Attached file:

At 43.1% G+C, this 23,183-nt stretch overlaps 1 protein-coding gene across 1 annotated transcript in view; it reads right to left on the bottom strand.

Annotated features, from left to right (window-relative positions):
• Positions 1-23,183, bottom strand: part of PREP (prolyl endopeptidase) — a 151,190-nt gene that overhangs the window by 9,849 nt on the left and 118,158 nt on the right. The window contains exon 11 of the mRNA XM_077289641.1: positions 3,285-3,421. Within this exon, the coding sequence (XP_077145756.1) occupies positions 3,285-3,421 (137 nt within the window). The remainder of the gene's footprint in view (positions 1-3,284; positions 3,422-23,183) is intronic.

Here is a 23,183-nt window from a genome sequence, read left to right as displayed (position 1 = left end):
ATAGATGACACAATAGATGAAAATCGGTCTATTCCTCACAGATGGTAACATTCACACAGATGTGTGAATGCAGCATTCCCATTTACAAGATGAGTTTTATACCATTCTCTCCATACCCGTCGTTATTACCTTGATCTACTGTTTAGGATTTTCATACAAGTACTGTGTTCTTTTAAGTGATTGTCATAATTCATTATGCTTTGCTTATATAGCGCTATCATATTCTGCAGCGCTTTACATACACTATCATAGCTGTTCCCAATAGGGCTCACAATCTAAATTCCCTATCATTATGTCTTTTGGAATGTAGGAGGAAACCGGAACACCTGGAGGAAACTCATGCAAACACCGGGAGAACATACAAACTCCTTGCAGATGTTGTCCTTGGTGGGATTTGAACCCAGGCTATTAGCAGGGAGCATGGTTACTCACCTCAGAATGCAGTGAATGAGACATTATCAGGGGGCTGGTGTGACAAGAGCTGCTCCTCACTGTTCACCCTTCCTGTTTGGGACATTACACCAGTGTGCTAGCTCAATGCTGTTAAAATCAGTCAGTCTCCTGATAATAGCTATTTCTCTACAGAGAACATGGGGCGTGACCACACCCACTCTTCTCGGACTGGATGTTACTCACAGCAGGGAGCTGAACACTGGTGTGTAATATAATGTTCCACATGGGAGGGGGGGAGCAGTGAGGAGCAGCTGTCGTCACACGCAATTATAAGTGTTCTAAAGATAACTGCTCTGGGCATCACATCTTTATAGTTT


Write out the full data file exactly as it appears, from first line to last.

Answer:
At 43.1% G+C, this 23,183-nt stretch overlaps 1 protein-coding gene across 1 annotated transcript in view; it reads right to left on the bottom strand.

Annotated features, from left to right (window-relative positions):
• Positions 1-23,183, bottom strand: part of PREP (prolyl endopeptidase) — a 151,190-nt gene that overhangs the window by 9,849 nt on the left and 118,158 nt on the right. The window contains exon 11 of the mRNA XM_077289641.1: positions 3,285-3,421. Within this exon, the coding sequence (XP_077145756.1) occupies positions 3,285-3,421 (137 nt within the window). The remainder of the gene's footprint in view (positions 1-3,284; positions 3,422-23,183) is intronic.

Here is a 23,183-nt window from a genome sequence, read left to right as displayed (position 1 = left end):
ATAGATGACACAATAGATGAAAATCGGTCTATTCCTCACAGATGGTAACATTCACACAGATGTGTGAATGCAGCATTCCCATTTACAAGATGAGTTTTATACCATTCTCTCCATACCCGTCGTTATTACCTTGATCTACTGTTTAGGATTTTCATACAAGTACTGTGTTCTTTTAAGTGATTGTCATAATTCATTATGCTTTGCTTATATAGCGCTATCATATTCTGCAGCGCTTTACATACACTATCATAGCTGTTCCCAATAGGGCTCACAATCTAAATTCCCTATCATTATGTCTTTTGGAATGTAGGAGGAAACCGGAACACCTGGAGGAAACTCATGCAAACACCGGGAGAACATACAAACTCCTTGCAGATGTTGTCCTTGGTGGGATTTGAACCCAGGCTATTAGCAGGGAGCATGGTTACTCACCTCAGAATGCAGTGAATGAGACATTATCAGGGGGCTGGTGTGACAAGAGCTGCTCCTCACTGTTCACCCTTCCTGTTTGGGACATTACACCAGTGTGCTAGCTCAATGCTGTTAAAATCAGTCAGTCTCCTGATAATAGCTATTTCTCTACAGAGAACATGGGGCGTGACCACACCCACTCTTCTCGGACTGGATGTTACTCACAGCAGGGAGCTGAACACTGGTGTGTAATATAATGTTCCACATGGGAGGGGGGGAGCAGTGAGGAGCAGCTGTCGTCACACGCAATTATAAGTGTTCTAAAGATAACTGCTCTGGGCATCACATCTTTATAGTTT